Egypt's ruling military ratified Monday night a bill passed by the parliament, imposing a ten-year political isolation on senior former regime officials, state-run newspaper al-Ahram reported.
The Supreme Council of the Armed Forces (SCAF) approved the law in a bid to prove there is no support for a specific presidential candidate from the former regime, al-Ahram said.
The disfranchisement law targets the former regime remnants, including top officials who served as vice-president, prime minister and leaders of the now-disbanded National Democratic Party during the last ten years of ex-President Honsi Mubarak's rule in the next ten years.
"The law will enter into force after being published in an official newspaper on Tuesday," said Samy Mahran, general secretary of the parliament.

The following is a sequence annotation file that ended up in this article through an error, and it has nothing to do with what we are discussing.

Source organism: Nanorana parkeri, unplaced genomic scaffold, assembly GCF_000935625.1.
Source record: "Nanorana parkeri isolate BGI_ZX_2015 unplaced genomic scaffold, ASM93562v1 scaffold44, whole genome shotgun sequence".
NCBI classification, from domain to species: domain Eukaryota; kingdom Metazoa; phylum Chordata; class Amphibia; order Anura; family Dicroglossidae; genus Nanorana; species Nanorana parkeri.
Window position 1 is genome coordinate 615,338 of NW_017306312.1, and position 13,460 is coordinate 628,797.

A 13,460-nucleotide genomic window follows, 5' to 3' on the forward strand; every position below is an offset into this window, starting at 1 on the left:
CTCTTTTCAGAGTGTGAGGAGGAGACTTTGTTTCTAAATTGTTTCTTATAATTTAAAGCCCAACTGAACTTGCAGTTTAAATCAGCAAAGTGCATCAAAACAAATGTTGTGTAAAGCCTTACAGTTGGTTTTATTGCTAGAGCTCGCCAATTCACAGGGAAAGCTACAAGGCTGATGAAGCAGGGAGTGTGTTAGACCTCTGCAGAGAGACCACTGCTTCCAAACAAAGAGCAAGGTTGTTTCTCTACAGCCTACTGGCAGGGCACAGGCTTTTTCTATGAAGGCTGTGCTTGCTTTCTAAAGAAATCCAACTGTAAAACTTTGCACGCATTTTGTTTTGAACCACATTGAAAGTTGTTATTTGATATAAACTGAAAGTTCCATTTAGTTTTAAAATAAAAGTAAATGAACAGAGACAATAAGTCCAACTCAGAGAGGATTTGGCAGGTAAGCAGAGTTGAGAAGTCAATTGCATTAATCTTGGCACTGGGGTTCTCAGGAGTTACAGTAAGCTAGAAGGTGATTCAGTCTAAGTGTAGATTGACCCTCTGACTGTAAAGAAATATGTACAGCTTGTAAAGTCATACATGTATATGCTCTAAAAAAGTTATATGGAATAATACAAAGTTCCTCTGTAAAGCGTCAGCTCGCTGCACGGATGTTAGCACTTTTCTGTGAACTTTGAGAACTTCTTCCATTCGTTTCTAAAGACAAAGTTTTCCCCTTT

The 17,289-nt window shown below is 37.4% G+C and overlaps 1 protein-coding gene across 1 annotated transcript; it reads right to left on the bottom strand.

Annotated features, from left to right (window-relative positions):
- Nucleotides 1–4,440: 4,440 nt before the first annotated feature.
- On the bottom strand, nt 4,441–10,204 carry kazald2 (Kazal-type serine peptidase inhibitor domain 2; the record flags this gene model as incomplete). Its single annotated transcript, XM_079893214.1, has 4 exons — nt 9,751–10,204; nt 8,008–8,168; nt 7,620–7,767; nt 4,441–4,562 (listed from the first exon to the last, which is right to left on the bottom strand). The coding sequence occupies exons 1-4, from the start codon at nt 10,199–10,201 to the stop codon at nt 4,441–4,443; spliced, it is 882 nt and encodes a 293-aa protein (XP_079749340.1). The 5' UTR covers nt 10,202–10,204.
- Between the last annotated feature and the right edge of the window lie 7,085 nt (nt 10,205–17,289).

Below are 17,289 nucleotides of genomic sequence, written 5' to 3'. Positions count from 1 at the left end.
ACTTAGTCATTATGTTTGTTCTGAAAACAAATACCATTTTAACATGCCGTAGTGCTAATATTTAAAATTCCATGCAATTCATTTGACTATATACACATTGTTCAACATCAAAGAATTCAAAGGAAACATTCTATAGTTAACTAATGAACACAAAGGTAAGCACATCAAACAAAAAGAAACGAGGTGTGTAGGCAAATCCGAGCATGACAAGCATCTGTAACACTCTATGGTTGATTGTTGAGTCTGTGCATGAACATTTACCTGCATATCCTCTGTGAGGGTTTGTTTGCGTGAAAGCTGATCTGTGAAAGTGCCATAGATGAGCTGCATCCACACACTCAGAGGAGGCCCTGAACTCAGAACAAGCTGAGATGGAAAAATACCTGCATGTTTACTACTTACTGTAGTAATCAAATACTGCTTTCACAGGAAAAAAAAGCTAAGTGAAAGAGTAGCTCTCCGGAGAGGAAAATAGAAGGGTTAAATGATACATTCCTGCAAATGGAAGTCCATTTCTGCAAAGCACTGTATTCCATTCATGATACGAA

According to the law, presidential candidate Ahmed Shafik is likely to be excluded from the presidential list set to be announced April 26, as he served as Prime Minister for a period in 2011.
Egypt's election commission rejected last Tuesday all the appeals of 10 disqualified presidential candidates, which meant only 13 out of 23 candidates were qualified for the presidential vote scheduled for May 23 and 24.
Islamist Mohamed Aboul Fotouh, Freedom and Justice Party chairman Mohamed Morsi, former Arab League chief Amr Moussa and former Prime Minister Ahmed Shafik would be among the top hopefuls. Morsi has been chosen as Khairat al-Shater's backup.